The administration wants a macro-prudential regulator who will have the authority to intervene in the whole banking sector. I think this is doomed.
Unlike the high civil service culture they have in Australia or Canada, where regulators oversee a handful of large banks, we have bureaucrats who are despised in public culture and viewed as inferior to people making money, so they aspire to use their positions to move in that direction. In the U.S., discretionary regulation tends to be corrupted.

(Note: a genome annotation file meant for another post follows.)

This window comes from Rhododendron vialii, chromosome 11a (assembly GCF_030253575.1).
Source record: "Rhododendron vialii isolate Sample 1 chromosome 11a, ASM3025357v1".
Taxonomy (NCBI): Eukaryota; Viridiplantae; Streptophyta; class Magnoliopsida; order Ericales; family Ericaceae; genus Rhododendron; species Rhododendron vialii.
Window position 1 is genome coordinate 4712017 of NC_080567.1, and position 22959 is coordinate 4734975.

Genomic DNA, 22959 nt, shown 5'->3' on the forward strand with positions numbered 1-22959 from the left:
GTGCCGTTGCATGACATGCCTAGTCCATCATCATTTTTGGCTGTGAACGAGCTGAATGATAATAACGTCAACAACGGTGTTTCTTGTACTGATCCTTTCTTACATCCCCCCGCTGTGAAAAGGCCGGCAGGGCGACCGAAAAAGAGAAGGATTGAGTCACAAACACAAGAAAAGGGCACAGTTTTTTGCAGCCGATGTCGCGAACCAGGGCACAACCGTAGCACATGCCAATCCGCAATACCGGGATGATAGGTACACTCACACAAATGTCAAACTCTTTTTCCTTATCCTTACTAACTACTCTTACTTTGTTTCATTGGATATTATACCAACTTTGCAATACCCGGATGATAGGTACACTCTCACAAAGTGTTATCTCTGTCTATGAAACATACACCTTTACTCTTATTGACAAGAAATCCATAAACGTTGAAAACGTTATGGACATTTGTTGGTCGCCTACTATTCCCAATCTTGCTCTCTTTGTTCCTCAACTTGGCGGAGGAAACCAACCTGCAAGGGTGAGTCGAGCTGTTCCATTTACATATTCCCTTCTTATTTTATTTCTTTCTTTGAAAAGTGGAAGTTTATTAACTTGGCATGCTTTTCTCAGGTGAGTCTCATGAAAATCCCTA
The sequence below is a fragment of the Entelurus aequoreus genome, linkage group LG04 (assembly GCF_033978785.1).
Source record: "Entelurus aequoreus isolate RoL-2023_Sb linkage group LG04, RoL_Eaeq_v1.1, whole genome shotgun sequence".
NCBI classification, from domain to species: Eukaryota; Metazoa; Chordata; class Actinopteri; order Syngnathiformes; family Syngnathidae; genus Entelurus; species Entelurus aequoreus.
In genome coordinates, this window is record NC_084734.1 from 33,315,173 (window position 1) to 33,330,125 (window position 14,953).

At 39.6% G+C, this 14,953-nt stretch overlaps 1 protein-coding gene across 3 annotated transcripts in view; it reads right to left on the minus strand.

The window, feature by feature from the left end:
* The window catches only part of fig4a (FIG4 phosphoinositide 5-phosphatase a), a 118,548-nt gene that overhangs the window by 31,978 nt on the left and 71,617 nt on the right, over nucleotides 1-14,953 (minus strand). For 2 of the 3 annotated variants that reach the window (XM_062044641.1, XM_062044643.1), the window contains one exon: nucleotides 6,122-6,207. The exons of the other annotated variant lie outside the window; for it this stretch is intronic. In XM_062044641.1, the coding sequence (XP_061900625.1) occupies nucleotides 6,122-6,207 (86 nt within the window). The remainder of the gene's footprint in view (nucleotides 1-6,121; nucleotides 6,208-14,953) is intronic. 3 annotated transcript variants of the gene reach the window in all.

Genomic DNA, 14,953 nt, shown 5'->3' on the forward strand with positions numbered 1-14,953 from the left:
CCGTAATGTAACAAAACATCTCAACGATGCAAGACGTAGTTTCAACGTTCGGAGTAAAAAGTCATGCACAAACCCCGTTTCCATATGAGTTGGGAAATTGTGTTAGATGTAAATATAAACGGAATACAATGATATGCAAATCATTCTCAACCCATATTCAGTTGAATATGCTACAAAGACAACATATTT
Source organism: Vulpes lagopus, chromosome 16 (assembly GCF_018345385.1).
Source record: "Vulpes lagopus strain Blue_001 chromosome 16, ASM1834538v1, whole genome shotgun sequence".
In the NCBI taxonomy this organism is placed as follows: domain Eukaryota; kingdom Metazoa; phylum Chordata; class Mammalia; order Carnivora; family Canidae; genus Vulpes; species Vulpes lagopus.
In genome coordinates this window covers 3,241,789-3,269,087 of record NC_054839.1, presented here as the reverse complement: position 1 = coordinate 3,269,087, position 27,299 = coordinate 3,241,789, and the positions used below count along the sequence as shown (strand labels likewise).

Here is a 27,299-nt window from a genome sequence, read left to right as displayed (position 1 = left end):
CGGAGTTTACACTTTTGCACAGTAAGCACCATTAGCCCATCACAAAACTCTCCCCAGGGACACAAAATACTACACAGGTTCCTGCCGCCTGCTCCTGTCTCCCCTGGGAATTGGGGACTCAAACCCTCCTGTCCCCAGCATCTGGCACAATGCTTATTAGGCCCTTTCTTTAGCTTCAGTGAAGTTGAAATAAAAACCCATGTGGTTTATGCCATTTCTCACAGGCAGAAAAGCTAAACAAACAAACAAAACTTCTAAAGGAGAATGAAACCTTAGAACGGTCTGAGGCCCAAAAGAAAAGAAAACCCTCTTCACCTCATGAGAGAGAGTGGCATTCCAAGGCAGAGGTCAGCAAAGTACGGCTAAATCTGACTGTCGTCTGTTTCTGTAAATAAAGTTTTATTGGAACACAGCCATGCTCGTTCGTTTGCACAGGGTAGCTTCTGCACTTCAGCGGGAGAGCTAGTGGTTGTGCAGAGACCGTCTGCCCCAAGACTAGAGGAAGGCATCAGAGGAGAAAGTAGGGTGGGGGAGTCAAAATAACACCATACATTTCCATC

I want structural separation between retail banking and casino banking, where retail money couldn't be used to finance the proprietary trading. Or public banking, perhaps through the postal system, to create new retail-only institutions.
It's a philosophical question: Is credit a public utility, or is it an asset? Adam Smith believed that banking should be organized similarly to infrastructure industries. If it was good enough for Smith, it's good enough for me.
NEXT: Jaret Seiberg: Need a single watchdog